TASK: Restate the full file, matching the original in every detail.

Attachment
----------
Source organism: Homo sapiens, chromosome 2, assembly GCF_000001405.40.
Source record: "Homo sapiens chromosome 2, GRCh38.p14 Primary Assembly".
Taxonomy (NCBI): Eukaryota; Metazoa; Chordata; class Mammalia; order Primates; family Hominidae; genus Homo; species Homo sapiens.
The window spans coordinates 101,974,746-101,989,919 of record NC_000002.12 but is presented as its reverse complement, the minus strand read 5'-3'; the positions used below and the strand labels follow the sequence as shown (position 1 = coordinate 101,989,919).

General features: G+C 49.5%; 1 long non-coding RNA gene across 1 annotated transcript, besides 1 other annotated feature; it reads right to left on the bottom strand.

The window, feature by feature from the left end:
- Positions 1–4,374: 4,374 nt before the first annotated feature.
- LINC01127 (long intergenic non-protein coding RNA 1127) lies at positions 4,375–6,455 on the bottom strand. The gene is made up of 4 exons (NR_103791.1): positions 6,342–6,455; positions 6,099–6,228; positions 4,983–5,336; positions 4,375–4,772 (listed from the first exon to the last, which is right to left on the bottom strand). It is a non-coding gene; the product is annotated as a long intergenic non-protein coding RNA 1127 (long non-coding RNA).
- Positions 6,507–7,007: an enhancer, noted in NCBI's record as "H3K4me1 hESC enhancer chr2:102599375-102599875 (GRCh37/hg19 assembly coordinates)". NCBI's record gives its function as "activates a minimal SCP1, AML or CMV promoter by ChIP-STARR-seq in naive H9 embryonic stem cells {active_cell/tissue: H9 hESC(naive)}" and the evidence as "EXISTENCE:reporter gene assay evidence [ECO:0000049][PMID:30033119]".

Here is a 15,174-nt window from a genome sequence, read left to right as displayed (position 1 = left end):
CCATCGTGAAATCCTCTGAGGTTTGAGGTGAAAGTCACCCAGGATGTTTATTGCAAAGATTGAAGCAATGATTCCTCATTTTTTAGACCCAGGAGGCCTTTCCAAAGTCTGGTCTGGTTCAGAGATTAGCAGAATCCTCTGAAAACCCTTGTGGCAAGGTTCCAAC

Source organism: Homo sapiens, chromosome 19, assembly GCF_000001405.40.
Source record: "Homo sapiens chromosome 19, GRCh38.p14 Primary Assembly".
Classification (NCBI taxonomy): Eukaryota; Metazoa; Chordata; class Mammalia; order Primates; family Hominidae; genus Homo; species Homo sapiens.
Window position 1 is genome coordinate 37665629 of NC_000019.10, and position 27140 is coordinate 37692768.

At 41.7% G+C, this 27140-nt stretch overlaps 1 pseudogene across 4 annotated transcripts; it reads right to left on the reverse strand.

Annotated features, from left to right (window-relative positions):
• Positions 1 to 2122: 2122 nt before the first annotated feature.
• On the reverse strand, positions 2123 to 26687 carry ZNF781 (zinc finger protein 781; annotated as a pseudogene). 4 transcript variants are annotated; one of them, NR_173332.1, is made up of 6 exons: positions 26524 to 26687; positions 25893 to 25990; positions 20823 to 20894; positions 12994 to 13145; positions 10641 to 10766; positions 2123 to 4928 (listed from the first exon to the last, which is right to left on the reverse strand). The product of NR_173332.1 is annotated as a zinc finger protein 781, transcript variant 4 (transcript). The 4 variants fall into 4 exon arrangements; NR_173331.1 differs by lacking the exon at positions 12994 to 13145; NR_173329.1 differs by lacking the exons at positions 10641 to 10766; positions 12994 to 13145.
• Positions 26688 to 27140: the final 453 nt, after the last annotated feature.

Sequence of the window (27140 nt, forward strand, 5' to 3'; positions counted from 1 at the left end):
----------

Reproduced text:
Source organism: Homo sapiens, chromosome 2, assembly GCF_000001405.40.
Source record: "Homo sapiens chromosome 2, GRCh38.p14 Primary Assembly".
Taxonomy (NCBI): Eukaryota; Metazoa; Chordata; class Mammalia; order Primates; family Hominidae; genus Homo; species Homo sapiens.
The window spans coordinates 101,974,746-101,989,919 of record NC_000002.12 but is presented as its reverse complement, the minus strand read 5'-3'; the positions used below and the strand labels follow the sequence as shown (position 1 = coordinate 101,989,919).

General features: G+C 49.5%; 1 long non-coding RNA gene across 1 annotated transcript, besides 1 other annotated feature; it reads right to left on the bottom strand.

The window, feature by feature from the left end:
- Positions 1–4,374: 4,374 nt before the first annotated feature.
- LINC01127 (long intergenic non-protein coding RNA 1127) lies at positions 4,375–6,455 on the bottom strand. The gene is made up of 4 exons (NR_103791.1): positions 6,342–6,455; positions 6,099–6,228; positions 4,983–5,336; positions 4,375–4,772 (listed from the first exon to the last, which is right to left on the bottom strand). It is a non-coding gene; the product is annotated as a long intergenic non-protein coding RNA 1127 (long non-coding RNA).
- Positions 6,507–7,007: an enhancer, noted in NCBI's record as "H3K4me1 hESC enhancer chr2:102599375-102599875 (GRCh37/hg19 assembly coordinates)". NCBI's record gives its function as "activates a minimal SCP1, AML or CMV promoter by ChIP-STARR-seq in naive H9 embryonic stem cells {active_cell/tissue: H9 hESC(naive)}" and the evidence as "EXISTENCE:reporter gene assay evidence [ECO:0000049][PMID:30033119]".

Here is a 15,174-nt window from a genome sequence, read left to right as displayed (position 1 = left end):
CCATCGTGAAATCCTCTGAGGTTTGAGGTGAAAGTCACCCAGGATGTTTATTGCAAAGATTGAAGCAATGATTCCTCATTTTTTAGACCCAGGAGGCCTTTCCAAAGTCTGGTCTGGTTCAGAGATTAGCAGAATCCTCTGAAAACCCTTGTGGCAAGGTTCCAAC

Source organism: Homo sapiens, chromosome 19, assembly GCF_000001405.40.
Source record: "Homo sapiens chromosome 19, GRCh38.p14 Primary Assembly".
Classification (NCBI taxonomy): Eukaryota; Metazoa; Chordata; class Mammalia; order Primates; family Hominidae; genus Homo; species Homo sapiens.
Window position 1 is genome coordinate 37665629 of NC_000019.10, and position 27140 is coordinate 37692768.

At 41.7% G+C, this 27140-nt stretch overlaps 1 pseudogene across 4 annotated transcripts; it reads right to left on the reverse strand.

Annotated features, from left to right (window-relative positions):
• Positions 1 to 2122: 2122 nt before the first annotated feature.
• On the reverse strand, positions 2123 to 26687 carry ZNF781 (zinc finger protein 781; annotated as a pseudogene). 4 transcript variants are annotated; one of them, NR_173332.1, is made up of 6 exons: positions 26524 to 26687; positions 25893 to 25990; positions 20823 to 20894; positions 12994 to 13145; positions 10641 to 10766; positions 2123 to 4928 (listed from the first exon to the last, which is right to left on the reverse strand). The product of NR_173332.1 is annotated as a zinc finger protein 781, transcript variant 4 (transcript). The 4 variants fall into 4 exon arrangements; NR_173331.1 differs by lacking the exon at positions 12994 to 13145; NR_173329.1 differs by lacking the exons at positions 10641 to 10766; positions 12994 to 13145.
• Positions 26688 to 27140: the final 453 nt, after the last annotated feature.

Sequence of the window (27140 nt, forward strand, 5' to 3'; positions counted from 1 at the left end):